Alternative sources of reinsurance capital and their appetite to access diversified sources of insurance and reinsurance risk, including life risks, are expected to offset the price hardening effects of consolidation in the life reinsurance sector, according to Deloitte.
A new report from Deloitte looks at the use of reinsurance capital, how that has changed and concludes that reinsurance remains core to capital management in the global re/insurance sector, although how it is used is forecast to continue to change in response to market forces.
As well as transferring risk, reinsurance helps buyers to manage and maintain the competitiveness of their bottom-line, while also better controlling earnings volatility.
In life reinsurance, the sector that has been beset by heavy competition from traditional reinsurance sources, which to-date has actually hindered the growth of alternative capital and insurance-linked securities (ILS) exposed to life risks such as mortality and longevity.
Traditional reinsurer appetite to consume life risks, as a key diversifying component of the strategy for major global players, has meant that pricing has been low for some years and made securitization less attractive than traditional capacity in many cases.
The result has been a slow-down in the life ILS space, as many deals went traditional. As well as a gradual shift to private life ILS deals, where the terms and pricing can be made more competitive through efficiency.
However, Deloitte notes in its report that recently, a “significant consolidation in the life reinsurance industry has led to a hardening of prices from a buyer’s perspective,” a trend that has been particularly prevalent in U.S. and Bermuda.
This comes at a time when demand for life reinsurance is actually expected to increase though, as regulatory uncertainty, increased awareness of mortality trends and sensitivity to policyholder behaviour all stimulate greater desire for reinsurance and retrocessional protection.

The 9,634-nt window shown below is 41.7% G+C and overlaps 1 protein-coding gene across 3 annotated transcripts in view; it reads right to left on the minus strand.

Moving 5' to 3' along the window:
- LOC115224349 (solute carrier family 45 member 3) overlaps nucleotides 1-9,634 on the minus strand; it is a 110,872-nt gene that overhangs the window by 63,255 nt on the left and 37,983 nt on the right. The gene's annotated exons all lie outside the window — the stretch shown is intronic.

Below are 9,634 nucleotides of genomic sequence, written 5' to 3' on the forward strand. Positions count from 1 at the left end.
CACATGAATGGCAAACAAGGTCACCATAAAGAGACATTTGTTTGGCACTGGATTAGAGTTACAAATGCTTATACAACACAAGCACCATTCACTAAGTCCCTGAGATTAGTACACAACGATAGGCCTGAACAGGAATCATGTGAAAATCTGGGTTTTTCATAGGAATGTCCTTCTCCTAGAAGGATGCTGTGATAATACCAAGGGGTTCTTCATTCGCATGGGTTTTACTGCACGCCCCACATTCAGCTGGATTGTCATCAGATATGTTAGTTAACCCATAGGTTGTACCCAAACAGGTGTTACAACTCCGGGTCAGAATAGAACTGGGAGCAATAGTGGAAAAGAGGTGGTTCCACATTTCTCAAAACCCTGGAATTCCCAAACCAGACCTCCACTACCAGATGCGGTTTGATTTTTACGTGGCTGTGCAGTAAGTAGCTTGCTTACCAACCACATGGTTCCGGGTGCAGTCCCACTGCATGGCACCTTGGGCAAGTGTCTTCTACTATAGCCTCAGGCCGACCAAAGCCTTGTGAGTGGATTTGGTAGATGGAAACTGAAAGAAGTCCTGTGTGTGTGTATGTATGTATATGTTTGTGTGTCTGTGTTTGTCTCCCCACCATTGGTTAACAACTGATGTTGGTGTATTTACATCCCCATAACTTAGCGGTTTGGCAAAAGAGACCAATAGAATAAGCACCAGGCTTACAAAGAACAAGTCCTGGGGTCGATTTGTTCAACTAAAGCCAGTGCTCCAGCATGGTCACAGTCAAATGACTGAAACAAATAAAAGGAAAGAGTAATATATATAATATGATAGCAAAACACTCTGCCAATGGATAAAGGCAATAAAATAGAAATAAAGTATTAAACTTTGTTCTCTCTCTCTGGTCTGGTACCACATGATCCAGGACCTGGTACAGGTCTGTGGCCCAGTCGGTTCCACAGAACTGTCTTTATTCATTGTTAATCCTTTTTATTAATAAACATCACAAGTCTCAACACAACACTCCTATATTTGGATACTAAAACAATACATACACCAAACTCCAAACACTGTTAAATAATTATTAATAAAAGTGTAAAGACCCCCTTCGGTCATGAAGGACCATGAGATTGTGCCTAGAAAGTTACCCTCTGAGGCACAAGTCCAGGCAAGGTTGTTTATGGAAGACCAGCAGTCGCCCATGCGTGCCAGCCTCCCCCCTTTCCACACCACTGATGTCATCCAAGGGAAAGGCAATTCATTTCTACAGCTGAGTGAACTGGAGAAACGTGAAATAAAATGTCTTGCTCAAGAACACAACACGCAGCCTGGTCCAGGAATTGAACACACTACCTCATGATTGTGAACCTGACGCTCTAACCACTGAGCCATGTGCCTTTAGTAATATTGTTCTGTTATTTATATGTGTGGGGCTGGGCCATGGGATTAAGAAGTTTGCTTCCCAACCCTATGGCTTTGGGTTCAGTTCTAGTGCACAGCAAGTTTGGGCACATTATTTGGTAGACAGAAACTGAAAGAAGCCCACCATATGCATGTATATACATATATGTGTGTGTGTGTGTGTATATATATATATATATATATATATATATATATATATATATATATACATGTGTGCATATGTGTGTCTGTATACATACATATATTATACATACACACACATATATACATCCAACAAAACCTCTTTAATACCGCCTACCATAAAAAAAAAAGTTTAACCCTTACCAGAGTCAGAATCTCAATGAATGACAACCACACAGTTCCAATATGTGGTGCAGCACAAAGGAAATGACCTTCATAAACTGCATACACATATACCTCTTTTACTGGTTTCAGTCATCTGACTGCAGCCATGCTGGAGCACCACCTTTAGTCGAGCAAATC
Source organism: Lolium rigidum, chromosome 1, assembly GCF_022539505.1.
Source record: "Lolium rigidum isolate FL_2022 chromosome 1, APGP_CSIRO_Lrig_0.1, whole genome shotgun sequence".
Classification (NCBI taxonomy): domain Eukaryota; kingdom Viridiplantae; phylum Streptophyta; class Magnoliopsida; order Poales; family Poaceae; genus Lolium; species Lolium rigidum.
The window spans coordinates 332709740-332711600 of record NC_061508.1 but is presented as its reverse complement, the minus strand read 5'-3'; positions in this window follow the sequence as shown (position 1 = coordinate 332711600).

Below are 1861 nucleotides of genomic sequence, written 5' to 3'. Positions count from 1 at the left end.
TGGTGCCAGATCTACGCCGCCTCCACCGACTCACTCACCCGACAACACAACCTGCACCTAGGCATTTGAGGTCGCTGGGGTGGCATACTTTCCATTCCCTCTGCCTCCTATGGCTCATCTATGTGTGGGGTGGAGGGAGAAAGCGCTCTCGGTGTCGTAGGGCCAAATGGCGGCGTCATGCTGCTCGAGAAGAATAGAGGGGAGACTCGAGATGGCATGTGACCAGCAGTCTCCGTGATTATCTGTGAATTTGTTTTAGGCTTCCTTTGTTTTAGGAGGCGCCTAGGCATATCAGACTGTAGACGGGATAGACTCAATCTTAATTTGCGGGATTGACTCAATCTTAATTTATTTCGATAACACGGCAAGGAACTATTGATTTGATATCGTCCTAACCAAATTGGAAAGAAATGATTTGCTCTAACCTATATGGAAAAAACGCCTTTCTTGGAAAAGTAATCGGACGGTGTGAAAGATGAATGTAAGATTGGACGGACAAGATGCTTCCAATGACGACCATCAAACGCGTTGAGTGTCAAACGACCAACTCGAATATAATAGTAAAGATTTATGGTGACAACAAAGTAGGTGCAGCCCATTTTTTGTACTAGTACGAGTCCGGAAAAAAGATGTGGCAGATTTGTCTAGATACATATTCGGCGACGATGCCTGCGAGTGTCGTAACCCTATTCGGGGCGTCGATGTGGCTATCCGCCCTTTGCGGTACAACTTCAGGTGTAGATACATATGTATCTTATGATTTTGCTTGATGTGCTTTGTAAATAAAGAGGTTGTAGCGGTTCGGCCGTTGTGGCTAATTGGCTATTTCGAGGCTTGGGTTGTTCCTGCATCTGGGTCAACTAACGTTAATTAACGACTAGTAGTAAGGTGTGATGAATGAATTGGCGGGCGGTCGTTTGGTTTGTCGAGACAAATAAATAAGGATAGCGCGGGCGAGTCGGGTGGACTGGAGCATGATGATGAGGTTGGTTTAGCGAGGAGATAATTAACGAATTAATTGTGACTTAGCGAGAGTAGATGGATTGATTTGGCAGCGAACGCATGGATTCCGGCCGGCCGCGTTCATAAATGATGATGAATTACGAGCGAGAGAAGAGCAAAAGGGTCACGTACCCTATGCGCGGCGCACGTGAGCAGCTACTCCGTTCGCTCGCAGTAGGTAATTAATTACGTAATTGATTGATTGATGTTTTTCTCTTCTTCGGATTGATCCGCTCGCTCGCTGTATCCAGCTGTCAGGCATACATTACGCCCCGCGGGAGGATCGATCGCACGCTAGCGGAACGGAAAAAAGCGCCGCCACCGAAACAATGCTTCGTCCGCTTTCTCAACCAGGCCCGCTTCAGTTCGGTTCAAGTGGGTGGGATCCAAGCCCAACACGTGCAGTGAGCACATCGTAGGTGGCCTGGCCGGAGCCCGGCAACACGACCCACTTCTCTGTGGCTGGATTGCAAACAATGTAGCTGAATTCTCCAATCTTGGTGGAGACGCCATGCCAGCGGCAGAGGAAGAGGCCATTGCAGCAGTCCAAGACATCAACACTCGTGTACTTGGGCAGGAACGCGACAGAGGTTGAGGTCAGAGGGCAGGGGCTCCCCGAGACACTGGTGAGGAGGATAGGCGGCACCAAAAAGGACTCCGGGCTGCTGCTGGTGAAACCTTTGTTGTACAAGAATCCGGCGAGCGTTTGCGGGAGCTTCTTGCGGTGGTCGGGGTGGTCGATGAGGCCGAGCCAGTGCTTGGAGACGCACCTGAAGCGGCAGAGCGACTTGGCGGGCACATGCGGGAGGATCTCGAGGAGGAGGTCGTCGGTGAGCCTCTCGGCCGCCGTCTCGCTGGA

But demand alone is rarely enough to temper price hardening in reinsurance and according to Deloitte it looks like alternative capital may be the tempering factor for life reinsurance prices this time around, in a similar way to how it has tempered price rises in property and catastrophe risks.
The trend towards harder prices in the life reinsurance market is expected to be “offset by increased price competition from alternative capital sources,” Deloitte explains.
As ILS funds and other alternative capital providers look for further diversification opportunities and new strategic angles to attack, the life insurance and reinsurance market is likely to become an increasing focus.
This will bring greater capital market participation in life risks and could also stimulate some of the reinsurance firms to look at how they can bring third-party capital into their life risk underwriting operations as well.
To-date little life risk is ceded to investors through structures such as collateralized reinsurance sidecars, but in future this could change and as price competition continues the efficiency of the capital markets is set to become increasingly influential in life risk.
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